While most Sonic games come from Sonic Team, Sega enlisted Traveler’s Tales to develop 3D Blast. Burton founded Traveler’s Tales in 1989, and he still works there today. You probably know the studio for all of its Lego games. Before 3D Blast, Traveler’s Tales had created popular Disney games for the 16-bit era: Mickey Mania and Toy Story. Then Sega got in touch about Sonic.
“We’d just finished Toy Story, we were keen to get on with the new consoles, the Saturn and the PlayStation,” Burton told GamesBeat. “Sega came to us and wanted a meeting. Well, of course, we’ll take a meeting with Sega. They said, we want you to make a Genesis game. We really wanted to do the next-gen stuff. But then they said, it’s Sonic the Hedgehog. Oh, that 16-bit game? Yeah, we can do that 16-bit game. They came with it kind of fully formed. They wanted to do this isometric 3D. They’d seen what we’d done on Mickey Mania and Toy Story and wanted to see if we could pull off this isometric view.
“I guess at the time they were maybe struggling with Sonic Xtreme. Maybe it was in very early development. There wasn’t a Sonic game around and they obviously wanted to embrace 3D and the next generation. Mario was about to come out or had just come out. They wanted to be in the world of 3D. They didn’t just want another 2D side-scroller. But they also wanted to support the Genesis, which couldn’t do true 3D. I guess this was the compromise they came up with. But they were clear on it being isometric 3D. I had some pretty clear ideas on how we’d be able to do that.”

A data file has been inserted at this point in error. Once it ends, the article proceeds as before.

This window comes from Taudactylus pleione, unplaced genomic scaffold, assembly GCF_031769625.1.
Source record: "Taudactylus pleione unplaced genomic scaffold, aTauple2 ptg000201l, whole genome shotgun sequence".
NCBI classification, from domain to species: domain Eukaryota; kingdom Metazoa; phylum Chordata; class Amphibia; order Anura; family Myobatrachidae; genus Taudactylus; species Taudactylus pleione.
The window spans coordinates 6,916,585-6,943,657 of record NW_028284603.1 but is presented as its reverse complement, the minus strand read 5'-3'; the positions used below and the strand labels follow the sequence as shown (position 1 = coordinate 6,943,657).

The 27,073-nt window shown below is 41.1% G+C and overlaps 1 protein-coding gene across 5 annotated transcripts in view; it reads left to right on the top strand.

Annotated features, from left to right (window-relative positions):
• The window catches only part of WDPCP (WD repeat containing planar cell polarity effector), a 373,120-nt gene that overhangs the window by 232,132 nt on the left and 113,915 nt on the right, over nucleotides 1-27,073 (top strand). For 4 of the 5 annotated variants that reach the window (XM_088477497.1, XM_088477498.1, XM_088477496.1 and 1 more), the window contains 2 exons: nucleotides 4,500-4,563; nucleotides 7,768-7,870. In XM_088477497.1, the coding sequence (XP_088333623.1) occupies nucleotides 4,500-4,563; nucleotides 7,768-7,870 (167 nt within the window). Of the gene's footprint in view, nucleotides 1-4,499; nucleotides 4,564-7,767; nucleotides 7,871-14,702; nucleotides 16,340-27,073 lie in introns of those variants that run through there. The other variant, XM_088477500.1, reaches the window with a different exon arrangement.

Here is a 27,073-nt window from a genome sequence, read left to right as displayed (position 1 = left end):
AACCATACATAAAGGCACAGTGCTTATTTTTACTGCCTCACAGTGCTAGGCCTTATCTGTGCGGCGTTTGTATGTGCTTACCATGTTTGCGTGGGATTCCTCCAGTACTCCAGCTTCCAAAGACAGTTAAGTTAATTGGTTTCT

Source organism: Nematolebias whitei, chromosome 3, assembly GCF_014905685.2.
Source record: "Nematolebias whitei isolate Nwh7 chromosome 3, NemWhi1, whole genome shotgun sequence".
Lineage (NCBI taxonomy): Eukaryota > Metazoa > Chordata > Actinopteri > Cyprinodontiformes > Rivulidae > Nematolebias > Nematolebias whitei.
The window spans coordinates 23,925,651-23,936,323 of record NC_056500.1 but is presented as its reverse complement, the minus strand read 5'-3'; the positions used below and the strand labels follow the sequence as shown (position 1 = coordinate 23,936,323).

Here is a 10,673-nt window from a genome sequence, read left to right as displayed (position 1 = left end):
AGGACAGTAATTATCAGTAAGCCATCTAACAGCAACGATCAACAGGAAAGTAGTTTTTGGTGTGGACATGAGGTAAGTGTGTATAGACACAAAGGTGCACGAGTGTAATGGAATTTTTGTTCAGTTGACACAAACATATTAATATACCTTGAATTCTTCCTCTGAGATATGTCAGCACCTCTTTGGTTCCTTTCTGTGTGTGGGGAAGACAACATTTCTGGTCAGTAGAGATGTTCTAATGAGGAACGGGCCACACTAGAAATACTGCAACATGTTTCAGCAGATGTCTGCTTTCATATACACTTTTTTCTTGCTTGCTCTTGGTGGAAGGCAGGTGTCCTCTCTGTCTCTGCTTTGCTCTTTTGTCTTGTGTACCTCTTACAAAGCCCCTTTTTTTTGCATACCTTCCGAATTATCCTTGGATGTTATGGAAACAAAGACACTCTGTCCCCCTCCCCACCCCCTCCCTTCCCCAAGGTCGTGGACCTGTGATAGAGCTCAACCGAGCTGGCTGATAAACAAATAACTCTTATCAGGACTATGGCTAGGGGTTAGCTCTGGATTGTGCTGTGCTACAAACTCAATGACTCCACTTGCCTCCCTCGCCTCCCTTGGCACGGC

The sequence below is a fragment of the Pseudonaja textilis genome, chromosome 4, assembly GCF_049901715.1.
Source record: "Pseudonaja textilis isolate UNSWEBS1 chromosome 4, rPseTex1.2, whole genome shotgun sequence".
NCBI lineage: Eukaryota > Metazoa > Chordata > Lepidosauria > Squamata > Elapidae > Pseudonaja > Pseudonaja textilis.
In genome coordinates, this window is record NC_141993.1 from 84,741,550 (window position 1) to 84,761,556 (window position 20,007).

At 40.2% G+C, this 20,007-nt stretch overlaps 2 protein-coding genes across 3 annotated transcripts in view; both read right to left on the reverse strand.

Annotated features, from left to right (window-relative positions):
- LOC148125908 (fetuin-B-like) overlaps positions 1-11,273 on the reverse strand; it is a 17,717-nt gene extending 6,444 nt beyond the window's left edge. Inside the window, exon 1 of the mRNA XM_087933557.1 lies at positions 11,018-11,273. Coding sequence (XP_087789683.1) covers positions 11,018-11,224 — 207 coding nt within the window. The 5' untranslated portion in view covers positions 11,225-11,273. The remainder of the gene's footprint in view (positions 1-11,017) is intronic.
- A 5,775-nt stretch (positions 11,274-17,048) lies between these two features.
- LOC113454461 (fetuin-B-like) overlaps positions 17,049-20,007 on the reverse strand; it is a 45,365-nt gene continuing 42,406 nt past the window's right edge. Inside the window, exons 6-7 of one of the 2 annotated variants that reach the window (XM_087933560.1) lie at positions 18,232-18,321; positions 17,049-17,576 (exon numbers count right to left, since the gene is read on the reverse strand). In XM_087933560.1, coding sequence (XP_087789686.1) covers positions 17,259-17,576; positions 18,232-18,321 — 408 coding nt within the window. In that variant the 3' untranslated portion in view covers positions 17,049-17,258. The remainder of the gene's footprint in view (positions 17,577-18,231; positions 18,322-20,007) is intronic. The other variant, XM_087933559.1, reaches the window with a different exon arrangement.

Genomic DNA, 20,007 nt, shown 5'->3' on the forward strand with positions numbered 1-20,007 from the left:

The original project took eight months to complete.
Exposing the programming
Sonic 3D Blast does a lot of impressive things considering it had first been made for the Genesis. It has a computer-generated movie for an intro. And although it depended on a fixed isometric view, it did translate the feel of Sonic game — including running, jumping, and spin-dashing — to a 3D game. But many were hard on the game.
Burton would see complaints — about the controls or the annoyance of tracking down Flickies — in modern reviews from gamers on YouTube. He found that he still had the original code for the game.
“I could put some Game Genie codes out with a few little tweaks to rebalance it,” Burton told GamesBeat. “Then I looked and saw that you could patch things in. I thought, well, then I can change more than just a few numbers. That got me quite interested. I put up a video to see if people were interested in this, and they had a whole bunch of suggestions about what they wanted to change.”